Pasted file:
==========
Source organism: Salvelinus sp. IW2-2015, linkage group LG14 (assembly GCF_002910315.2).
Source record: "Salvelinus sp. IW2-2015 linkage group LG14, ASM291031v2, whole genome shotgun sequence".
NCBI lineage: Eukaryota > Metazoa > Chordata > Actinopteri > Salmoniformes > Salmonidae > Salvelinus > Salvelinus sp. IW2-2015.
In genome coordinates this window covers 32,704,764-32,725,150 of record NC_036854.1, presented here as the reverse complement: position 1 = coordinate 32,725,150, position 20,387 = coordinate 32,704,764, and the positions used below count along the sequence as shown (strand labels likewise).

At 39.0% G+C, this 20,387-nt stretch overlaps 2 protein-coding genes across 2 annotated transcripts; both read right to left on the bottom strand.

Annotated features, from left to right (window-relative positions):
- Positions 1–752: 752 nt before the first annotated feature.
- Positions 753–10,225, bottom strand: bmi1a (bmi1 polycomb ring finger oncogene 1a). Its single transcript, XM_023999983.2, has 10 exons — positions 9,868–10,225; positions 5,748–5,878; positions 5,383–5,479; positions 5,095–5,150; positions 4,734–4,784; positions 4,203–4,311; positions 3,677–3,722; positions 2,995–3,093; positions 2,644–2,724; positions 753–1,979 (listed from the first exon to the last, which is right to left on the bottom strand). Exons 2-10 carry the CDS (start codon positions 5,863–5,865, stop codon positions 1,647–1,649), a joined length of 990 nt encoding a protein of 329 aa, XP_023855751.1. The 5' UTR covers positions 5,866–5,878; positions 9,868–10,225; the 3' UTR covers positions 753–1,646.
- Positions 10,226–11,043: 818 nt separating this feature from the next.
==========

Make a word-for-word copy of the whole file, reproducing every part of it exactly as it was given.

Source organism: Salvelinus sp. IW2-2015, linkage group LG14 (assembly GCF_002910315.2).
Source record: "Salvelinus sp. IW2-2015 linkage group LG14, ASM291031v2, whole genome shotgun sequence".
NCBI lineage: Eukaryota > Metazoa > Chordata > Actinopteri > Salmoniformes > Salmonidae > Salvelinus > Salvelinus sp. IW2-2015.
In genome coordinates this window covers 32,704,764-32,725,150 of record NC_036854.1, presented here as the reverse complement: position 1 = coordinate 32,725,150, position 20,387 = coordinate 32,704,764, and the positions used below count along the sequence as shown (strand labels likewise).

At 39.0% G+C, this 20,387-nt stretch overlaps 2 protein-coding genes across 2 annotated transcripts; both read right to left on the bottom strand.

Annotated features, from left to right (window-relative positions):
- Positions 1–752: 752 nt before the first annotated feature.
- Positions 753–10,225, bottom strand: bmi1a (bmi1 polycomb ring finger oncogene 1a). Its single transcript, XM_023999983.2, has 10 exons — positions 9,868–10,225; positions 5,748–5,878; positions 5,383–5,479; positions 5,095–5,150; positions 4,734–4,784; positions 4,203–4,311; positions 3,677–3,722; positions 2,995–3,093; positions 2,644–2,724; positions 753–1,979 (listed from the first exon to the last, which is right to left on the bottom strand). Exons 2-10 carry the CDS (start codon positions 5,863–5,865, stop codon positions 1,647–1,649), a joined length of 990 nt encoding a protein of 329 aa, XP_023855751.1. The 5' UTR covers positions 5,866–5,878; positions 9,868–10,225; the 3' UTR covers positions 753–1,646.
- Positions 10,226–11,043: 818 nt separating this feature from the next.